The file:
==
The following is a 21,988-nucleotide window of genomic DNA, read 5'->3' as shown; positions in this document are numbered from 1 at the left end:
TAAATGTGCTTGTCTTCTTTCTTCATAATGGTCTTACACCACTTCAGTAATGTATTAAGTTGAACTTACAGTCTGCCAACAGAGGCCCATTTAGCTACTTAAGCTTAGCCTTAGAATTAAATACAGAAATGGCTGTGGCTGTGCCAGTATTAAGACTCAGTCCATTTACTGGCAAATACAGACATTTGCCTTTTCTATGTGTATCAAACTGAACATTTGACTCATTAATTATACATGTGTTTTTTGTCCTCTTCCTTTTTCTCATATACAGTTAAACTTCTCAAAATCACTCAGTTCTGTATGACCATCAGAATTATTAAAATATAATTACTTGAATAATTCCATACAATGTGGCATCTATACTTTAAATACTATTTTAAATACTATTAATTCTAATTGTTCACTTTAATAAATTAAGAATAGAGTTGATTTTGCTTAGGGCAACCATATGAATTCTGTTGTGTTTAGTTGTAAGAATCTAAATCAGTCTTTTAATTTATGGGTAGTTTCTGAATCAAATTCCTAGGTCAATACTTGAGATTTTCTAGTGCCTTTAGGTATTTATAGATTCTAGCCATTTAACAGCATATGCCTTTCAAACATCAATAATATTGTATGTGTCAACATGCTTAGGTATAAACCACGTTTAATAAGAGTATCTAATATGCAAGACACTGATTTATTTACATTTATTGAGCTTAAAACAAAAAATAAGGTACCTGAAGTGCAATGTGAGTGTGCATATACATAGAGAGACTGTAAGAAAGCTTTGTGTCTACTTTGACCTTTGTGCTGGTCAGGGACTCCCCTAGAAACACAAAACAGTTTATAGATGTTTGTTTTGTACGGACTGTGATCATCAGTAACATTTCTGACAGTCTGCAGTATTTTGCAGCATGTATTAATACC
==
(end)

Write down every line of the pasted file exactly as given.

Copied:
The following is a 21,988-nucleotide window of genomic DNA, read 5'->3' as shown; positions in this document are numbered from 1 at the left end:
TAAATGTGCTTGTCTTCTTTCTTCATAATGGTCTTACACCACTTCAGTAATGTATTAAGTTGAACTTACAGTCTGCCAACAGAGGCCCATTTAGCTACTTAAGCTTAGCCTTAGAATTAAATACAGAAATGGCTGTGGCTGTGCCAGTATTAAGACTCAGTCCATTTACTGGCAAATACAGACATTTGCCTTTTCTATGTGTATCAAACTGAACATTTGACTCATTAATTATACATGTGTTTTTTGTCCTCTTCCTTTTTCTCATATACAGTTAAACTTCTCAAAATCACTCAGTTCTGTATGACCATCAGAATTATTAAAATATAATTACTTGAATAATTCCATACAATGTGGCATCTATACTTTAAATACTATTTTAAATACTATTAATTCTAATTGTTCACTTTAATAAATTAAGAATAGAGTTGATTTTGCTTAGGGCAACCATATGAATTCTGTTGTGTTTAGTTGTAAGAATCTAAATCAGTCTTTTAATTTATGGGTAGTTTCTGAATCAAATTCCTAGGTCAATACTTGAGATTTTCTAGTGCCTTTAGGTATTTATAGATTCTAGCCATTTAACAGCATATGCCTTTCAAACATCAATAATATTGTATGTGTCAACATGCTTAGGTATAAACCACGTTTAATAAGAGTATCTAATATGCAAGACACTGATTTATTTACATTTATTGAGCTTAAAACAAAAAATAAGGTACCTGAAGTGCAATGTGAGTGTGCATATACATAGAGAGACTGTAAGAAAGCTTTGTGTCTACTTTGACCTTTGTGCTGGTCAGGGACTCCCCTAGAAACACAAAACAGTTTATAGATGTTTGTTTTGTACGGACTGTGATCATCAGTAACATTTCTGACAGTCTGCAGTATTTTGCAGCATGTATTAATACC